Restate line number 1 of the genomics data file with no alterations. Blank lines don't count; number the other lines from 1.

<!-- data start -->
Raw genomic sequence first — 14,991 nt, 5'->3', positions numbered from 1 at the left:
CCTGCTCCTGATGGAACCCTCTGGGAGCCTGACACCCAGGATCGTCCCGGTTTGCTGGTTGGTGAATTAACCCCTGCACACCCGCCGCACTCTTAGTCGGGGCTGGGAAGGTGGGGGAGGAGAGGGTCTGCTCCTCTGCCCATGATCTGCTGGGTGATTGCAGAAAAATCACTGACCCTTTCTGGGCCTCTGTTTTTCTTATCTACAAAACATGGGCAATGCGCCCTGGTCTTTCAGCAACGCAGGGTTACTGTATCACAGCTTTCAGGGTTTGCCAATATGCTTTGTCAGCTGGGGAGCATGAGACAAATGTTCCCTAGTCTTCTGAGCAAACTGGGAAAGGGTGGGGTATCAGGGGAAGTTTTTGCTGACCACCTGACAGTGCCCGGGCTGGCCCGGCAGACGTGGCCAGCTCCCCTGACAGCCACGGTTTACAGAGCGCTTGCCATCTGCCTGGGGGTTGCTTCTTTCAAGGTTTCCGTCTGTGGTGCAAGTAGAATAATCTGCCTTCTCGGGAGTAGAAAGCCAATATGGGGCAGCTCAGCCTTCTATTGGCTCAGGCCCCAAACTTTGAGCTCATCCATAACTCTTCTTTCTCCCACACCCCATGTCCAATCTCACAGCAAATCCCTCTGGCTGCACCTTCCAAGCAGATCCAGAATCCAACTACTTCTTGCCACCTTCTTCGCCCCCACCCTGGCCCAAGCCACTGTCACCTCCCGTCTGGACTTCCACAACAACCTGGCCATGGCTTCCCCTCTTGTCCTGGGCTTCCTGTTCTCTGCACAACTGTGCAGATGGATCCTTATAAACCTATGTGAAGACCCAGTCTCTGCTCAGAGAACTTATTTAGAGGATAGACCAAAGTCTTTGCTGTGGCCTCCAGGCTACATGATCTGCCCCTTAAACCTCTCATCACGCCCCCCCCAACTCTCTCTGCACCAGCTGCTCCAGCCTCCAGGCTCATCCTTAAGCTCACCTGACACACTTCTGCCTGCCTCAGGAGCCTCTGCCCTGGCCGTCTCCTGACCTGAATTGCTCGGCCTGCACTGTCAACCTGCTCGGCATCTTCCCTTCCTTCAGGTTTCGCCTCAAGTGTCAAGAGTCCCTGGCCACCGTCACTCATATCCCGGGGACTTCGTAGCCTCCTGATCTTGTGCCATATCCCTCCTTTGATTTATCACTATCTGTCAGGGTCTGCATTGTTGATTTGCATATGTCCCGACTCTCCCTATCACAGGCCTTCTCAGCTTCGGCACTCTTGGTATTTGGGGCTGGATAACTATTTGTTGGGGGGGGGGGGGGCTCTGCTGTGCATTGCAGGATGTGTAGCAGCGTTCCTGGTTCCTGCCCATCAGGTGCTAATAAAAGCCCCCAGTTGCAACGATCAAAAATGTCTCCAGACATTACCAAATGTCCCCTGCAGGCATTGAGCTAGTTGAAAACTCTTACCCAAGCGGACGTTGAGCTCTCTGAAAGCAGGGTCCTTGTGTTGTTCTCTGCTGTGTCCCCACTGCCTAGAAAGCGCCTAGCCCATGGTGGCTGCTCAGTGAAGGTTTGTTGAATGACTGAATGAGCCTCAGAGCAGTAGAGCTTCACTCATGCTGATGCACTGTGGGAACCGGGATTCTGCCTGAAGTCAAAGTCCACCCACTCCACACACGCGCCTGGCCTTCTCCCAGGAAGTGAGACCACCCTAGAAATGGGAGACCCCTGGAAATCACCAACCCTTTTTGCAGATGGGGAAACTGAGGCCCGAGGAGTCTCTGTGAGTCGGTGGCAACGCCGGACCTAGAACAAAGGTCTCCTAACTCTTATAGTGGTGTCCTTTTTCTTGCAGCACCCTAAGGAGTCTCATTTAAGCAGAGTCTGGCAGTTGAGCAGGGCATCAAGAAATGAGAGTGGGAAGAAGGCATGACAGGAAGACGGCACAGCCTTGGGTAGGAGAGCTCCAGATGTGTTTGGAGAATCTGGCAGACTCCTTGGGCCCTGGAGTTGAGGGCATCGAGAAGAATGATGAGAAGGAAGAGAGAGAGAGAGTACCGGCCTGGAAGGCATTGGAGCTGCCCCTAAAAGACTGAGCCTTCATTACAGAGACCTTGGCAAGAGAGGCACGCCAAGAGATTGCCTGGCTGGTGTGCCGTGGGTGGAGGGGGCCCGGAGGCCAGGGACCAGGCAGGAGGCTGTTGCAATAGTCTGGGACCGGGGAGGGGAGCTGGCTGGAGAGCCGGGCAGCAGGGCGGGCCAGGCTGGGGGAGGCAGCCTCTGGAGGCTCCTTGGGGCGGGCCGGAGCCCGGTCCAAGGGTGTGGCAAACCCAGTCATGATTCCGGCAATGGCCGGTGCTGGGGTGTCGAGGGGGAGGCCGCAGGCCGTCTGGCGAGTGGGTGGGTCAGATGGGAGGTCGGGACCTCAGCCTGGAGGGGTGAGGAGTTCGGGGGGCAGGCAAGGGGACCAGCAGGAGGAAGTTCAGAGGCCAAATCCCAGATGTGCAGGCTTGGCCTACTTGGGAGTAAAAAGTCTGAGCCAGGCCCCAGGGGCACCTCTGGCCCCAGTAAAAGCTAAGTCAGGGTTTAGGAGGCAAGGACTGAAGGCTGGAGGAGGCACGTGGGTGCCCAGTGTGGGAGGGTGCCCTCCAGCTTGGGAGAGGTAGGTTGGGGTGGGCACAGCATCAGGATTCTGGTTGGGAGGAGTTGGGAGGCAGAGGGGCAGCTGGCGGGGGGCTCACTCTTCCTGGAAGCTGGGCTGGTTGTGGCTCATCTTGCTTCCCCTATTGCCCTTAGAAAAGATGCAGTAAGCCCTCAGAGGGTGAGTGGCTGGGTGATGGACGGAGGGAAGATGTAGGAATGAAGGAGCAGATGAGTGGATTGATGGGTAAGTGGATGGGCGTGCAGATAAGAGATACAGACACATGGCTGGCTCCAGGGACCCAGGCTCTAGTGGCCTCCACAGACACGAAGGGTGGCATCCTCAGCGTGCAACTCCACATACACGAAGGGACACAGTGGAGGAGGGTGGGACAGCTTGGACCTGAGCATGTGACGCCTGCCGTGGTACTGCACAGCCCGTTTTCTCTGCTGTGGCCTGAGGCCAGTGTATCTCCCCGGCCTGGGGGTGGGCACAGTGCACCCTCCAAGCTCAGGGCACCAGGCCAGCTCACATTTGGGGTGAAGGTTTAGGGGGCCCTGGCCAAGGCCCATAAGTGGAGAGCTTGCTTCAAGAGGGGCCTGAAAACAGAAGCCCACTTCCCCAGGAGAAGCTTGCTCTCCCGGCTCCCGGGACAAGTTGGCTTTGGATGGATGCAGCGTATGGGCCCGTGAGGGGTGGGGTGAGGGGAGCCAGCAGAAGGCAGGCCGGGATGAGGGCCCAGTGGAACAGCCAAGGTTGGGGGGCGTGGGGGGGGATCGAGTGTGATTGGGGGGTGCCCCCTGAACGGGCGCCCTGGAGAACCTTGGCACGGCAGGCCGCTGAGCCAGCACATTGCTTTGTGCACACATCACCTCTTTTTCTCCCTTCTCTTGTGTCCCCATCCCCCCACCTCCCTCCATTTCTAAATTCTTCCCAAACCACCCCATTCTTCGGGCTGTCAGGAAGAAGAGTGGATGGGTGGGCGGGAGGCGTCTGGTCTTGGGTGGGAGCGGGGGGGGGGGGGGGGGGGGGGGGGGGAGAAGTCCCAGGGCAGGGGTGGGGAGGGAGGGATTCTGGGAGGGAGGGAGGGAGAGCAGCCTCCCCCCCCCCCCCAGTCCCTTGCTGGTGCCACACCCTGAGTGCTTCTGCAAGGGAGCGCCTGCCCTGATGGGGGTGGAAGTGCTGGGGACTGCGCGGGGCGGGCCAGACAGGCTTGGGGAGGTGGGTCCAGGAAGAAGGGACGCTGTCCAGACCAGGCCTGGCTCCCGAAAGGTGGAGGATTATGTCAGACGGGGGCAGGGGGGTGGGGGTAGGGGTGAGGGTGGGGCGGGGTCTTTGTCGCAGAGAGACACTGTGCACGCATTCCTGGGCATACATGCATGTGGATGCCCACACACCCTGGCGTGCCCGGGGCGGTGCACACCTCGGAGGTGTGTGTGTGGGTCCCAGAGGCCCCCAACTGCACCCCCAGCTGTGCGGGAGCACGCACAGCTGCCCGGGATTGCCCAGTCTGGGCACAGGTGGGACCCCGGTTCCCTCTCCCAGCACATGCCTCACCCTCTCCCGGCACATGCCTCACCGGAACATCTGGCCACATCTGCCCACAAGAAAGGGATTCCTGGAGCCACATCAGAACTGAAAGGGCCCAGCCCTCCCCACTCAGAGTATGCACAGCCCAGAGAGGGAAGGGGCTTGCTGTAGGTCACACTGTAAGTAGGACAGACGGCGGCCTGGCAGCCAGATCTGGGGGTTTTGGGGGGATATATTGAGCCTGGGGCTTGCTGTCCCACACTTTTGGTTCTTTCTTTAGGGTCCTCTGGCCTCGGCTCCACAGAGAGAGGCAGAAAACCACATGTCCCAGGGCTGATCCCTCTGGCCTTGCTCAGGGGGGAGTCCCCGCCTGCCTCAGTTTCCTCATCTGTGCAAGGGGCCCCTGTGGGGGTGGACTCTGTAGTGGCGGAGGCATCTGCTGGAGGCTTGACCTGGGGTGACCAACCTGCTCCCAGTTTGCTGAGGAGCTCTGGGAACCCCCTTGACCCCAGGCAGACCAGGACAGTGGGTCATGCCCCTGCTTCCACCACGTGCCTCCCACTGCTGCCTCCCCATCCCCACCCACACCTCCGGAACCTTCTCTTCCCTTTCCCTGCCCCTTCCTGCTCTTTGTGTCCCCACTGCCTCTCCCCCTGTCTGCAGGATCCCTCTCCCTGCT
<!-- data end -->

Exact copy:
Raw genomic sequence first — 14,991 nt, 5'->3', positions numbered from 1 at the left: